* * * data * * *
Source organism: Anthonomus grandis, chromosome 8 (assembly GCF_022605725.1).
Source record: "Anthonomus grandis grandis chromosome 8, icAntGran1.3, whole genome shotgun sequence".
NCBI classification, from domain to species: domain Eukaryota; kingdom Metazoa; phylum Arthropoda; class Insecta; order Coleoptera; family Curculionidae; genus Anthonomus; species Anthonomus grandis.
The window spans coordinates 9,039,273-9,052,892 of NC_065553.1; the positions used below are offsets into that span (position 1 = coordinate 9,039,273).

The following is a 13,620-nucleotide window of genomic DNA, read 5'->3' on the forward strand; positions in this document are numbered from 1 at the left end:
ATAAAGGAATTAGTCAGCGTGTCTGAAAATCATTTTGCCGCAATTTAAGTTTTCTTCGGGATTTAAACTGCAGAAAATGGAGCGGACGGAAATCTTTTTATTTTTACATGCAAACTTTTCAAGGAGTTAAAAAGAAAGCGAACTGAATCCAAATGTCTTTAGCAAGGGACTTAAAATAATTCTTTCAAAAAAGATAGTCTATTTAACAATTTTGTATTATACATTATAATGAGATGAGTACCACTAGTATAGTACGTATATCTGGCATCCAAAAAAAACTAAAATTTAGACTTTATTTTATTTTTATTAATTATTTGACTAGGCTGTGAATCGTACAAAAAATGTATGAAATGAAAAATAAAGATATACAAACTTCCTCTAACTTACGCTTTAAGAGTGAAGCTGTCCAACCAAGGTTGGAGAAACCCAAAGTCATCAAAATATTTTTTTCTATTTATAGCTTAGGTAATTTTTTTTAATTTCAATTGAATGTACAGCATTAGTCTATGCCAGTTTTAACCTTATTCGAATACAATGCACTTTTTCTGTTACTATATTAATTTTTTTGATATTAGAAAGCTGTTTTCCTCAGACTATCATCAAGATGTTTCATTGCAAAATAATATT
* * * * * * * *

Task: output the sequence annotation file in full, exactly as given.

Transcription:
Source organism: Anthonomus grandis, chromosome 8 (assembly GCF_022605725.1).
Source record: "Anthonomus grandis grandis chromosome 8, icAntGran1.3, whole genome shotgun sequence".
NCBI classification, from domain to species: domain Eukaryota; kingdom Metazoa; phylum Arthropoda; class Insecta; order Coleoptera; family Curculionidae; genus Anthonomus; species Anthonomus grandis.
The window spans coordinates 9,039,273-9,052,892 of NC_065553.1; the positions used below are offsets into that span (position 1 = coordinate 9,039,273).

The following is a 13,620-nucleotide window of genomic DNA, read 5'->3' on the forward strand; positions in this document are numbered from 1 at the left end:
ATAAAGGAATTAGTCAGCGTGTCTGAAAATCATTTTGCCGCAATTTAAGTTTTCTTCGGGATTTAAACTGCAGAAAATGGAGCGGACGGAAATCTTTTTATTTTTACATGCAAACTTTTCAAGGAGTTAAAAAGAAAGCGAACTGAATCCAAATGTCTTTAGCAAGGGACTTAAAATAATTCTTTCAAAAAAGATAGTCTATTTAACAATTTTGTATTATACATTATAATGAGATGAGTACCACTAGTATAGTACGTATATCTGGCATCCAAAAAAAACTAAAATTTAGACTTTATTTTATTTTTATTAATTATTTGACTAGGCTGTGAATCGTACAAAAAATGTATGAAATGAAAAATAAAGATATACAAACTTCCTCTAACTTACGCTTTAAGAGTGAAGCTGTCCAACCAAGGTTGGAGAAACCCAAAGTCATCAAAATATTTTTTTCTATTTATAGCTTAGGTAATTTTTTTTAATTTCAATTGAATGTACAGCATTAGTCTATGCCAGTTTTAACCTTATTCGAATACAATGCACTTTTTCTGTTACTATATTAATTTTTTTGATATTAGAAAGCTGTTTTCCTCAGACTATCATCAAGATGTTTCATTGCAAAATAATATT